Table of Contents [+/-]
- 22.1 Performance Schema Quick Start
- 22.2 Performance Schema Build Configuration
- 22.3 Performance Schema Startup Configuration
- 22.4 Performance Schema Runtime Configuration [+/-]
- 22.5 Performance Schema Queries
- 22.6 Performance Schema Instrument Naming Conventions
- 22.7 Performance Schema Status Monitoring
- 22.8 Performance Schema Atom and Molecule Events
- 22.9 Performance Schema Tables for Current and Historical Events
- 22.10 Performance Schema Statement Digests
- 22.11 Performance Schema General Table Characteristics
- 22.12 Performance Schema Table Descriptions [+/-]
- 22.13 Performance Schema Option and Variable Reference
- 22.14 Performance Schema Command Options
- 22.15 Performance Schema System Variables
- 22.16 Performance Schema Status Variables
- 22.17 Performance Schema and Plugins
- 22.18 Using the Performance Schema to Diagnose Problems [+/-]
The MySQL Performance Schema is a feature for monitoring MySQL Server execution at a low level. The Performance Schema has these characteristics:
The Performance Schema provides a way to inspect internal execution of the server at runtime. It is implemented using the
PERFORMANCE_SCHEMAstorage engine and the
performance_schemadatabase. The Performance Schema focuses primarily on performance data. This differs from
INFORMATION_SCHEMA, which serves for inspection of metadata.
The Performance Schema monitors server events. An “event” is anything the server does that takes time and has been instrumented so that timing information can be collected. In general, an event could be a function call, a wait for the operating system, a stage of an SQL statement execution such as parsing or sorting, or an entire statement or group of statements. Event collection provides access to information about synchronization calls (such as for mutexes) file and table I/O, table locks, and so forth for the server and for several storage engines.
Performance Schema events are distinct from events written to the server's binary log (which describe data modifications) and Event Scheduler events (which are a type of stored program).
Performance Schema events are specific to a given instance of the MySQL Server. Performance Schema tables are considered local to the server, and changes to them are not replicated or written to the binary log.
Current events are available, as well as event histories and summaries. This enables you to determine how many times instrumented activities were performed and how much time they took. Event information is available to show the activities of specific threads, or activity associated with particular objects such as a mutex or file.
PERFORMANCE_SCHEMAstorage engine collects event data using “instrumentation points” in server source code.
Collected events are stored in tables in the
performance_schemadatabase. These tables can be queried using
SELECTstatements like other tables.
Performance Schema configuration can be modified dynamically by updating tables in the
performance_schemadatabase through SQL statements. Configuration changes affect data collection immediately.
Tables in the Performance Schema are in-memory tables that use no persistent on-disk storage. The contents are repopulated beginning at server startup and discarded at server shutdown.
Monitoring is available on all platforms supported by MySQL.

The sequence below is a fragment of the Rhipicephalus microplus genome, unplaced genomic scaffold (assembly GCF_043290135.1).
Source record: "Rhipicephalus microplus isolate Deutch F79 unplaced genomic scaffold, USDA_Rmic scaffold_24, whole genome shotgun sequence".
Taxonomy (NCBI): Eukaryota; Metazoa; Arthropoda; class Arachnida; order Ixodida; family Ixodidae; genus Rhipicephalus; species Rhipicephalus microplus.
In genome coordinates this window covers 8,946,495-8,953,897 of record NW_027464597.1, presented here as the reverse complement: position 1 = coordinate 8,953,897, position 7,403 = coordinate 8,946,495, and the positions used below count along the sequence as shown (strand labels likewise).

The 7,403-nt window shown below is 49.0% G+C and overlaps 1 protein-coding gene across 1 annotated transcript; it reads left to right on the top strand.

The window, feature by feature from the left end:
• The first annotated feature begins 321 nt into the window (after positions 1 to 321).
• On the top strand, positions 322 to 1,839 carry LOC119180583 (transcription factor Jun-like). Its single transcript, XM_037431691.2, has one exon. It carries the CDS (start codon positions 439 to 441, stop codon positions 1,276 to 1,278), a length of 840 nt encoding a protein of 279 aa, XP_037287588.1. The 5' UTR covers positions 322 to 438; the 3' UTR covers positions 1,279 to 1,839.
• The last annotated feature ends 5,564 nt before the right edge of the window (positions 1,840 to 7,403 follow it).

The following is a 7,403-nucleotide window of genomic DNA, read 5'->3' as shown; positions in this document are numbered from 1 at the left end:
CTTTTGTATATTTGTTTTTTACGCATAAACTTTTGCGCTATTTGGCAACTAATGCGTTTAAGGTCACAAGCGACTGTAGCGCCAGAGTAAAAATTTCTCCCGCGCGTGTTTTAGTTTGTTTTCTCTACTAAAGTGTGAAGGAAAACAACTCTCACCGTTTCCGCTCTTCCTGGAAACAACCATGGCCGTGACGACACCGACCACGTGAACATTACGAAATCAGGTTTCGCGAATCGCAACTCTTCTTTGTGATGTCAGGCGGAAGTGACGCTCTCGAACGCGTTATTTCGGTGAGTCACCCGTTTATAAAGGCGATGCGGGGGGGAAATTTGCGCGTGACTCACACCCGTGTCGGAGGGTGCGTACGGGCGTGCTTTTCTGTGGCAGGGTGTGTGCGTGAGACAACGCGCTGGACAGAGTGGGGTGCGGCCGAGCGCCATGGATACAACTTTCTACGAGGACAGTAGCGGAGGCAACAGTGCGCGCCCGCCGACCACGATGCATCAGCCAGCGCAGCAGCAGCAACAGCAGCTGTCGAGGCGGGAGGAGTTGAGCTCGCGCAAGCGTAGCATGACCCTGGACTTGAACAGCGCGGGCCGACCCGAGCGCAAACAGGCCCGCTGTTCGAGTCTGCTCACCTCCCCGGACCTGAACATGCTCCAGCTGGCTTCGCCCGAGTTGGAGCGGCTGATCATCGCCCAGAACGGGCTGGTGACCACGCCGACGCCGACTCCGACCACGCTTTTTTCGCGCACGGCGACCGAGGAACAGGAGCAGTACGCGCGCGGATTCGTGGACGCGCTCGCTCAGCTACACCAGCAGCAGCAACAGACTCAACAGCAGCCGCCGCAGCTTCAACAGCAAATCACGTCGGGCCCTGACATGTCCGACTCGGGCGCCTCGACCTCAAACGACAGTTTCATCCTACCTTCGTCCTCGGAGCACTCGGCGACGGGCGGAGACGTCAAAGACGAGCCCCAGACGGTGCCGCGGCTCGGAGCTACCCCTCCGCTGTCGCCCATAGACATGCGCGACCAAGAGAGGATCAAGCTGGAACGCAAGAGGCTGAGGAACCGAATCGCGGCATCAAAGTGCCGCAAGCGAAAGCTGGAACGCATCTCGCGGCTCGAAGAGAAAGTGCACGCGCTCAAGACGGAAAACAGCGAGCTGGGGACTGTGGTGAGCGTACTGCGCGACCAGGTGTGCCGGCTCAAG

Some limitations might apply: The types of timers might vary per platform. Instruments that apply to storage engines might not be implemented for all storage engines. Instrumentation of each third-party engine is the responsibility of the engine maintainer. See also Section C.8, “Restrictions on Performance Schema”.
Data collection is implemented by modifying the server source code to add instrumentation. There are no separate threads associated with the Performance Schema, unlike other features such as replication or the Event Scheduler.
The Performance Schema is intended to provide access to useful information about server execution while having minimal impact on server performance. The implementation follows these design goals:
Activating the Performance Schema causes no changes in server behavior. For example, it does not cause thread scheduling to change, and it does not cause query execution plans (as shown by
EXPLAIN) to change.
No memory allocation is done beyond that which occurs during server startup. By using early allocation of structures with a fixed size, it is never necessary to resize or reallocate them, which is critical for achieving good runtime performance.
Server monitoring occurs continuously and unobtrusively with very little overhead. Activating the Performance Schema does not make the server unusable.
The parser is unchanged. There are no new keywords or statements.
Execution of server code proceeds normally even if the Performance Schema fails internally.
When there is a choice between performing processing during event collection initially or during event retrieval later, priority is given to making collection faster. This is because collection is ongoing whereas retrieval is on demand and might never happen at all.
It is easy to add new instrumentation points.
Instrumentation is versioned. If the instrumentation implementation changes, previously instrumented code will continue to work. This benefits developers of third-party plugins because it is not necessary to upgrade each plugin to stay synchronized with the latest Performance Schema changes.
sys schema is a set of objects that
provides convenient access to data collected by the Performance
Schema. In MySQL 5.7, the
sys schema is
installed by default. For MySQL 5.6, you can obtain it from the
schema development website at
https://github.com/mysql/mysql-sys. For usage
instructions, see MySQL sys Schema.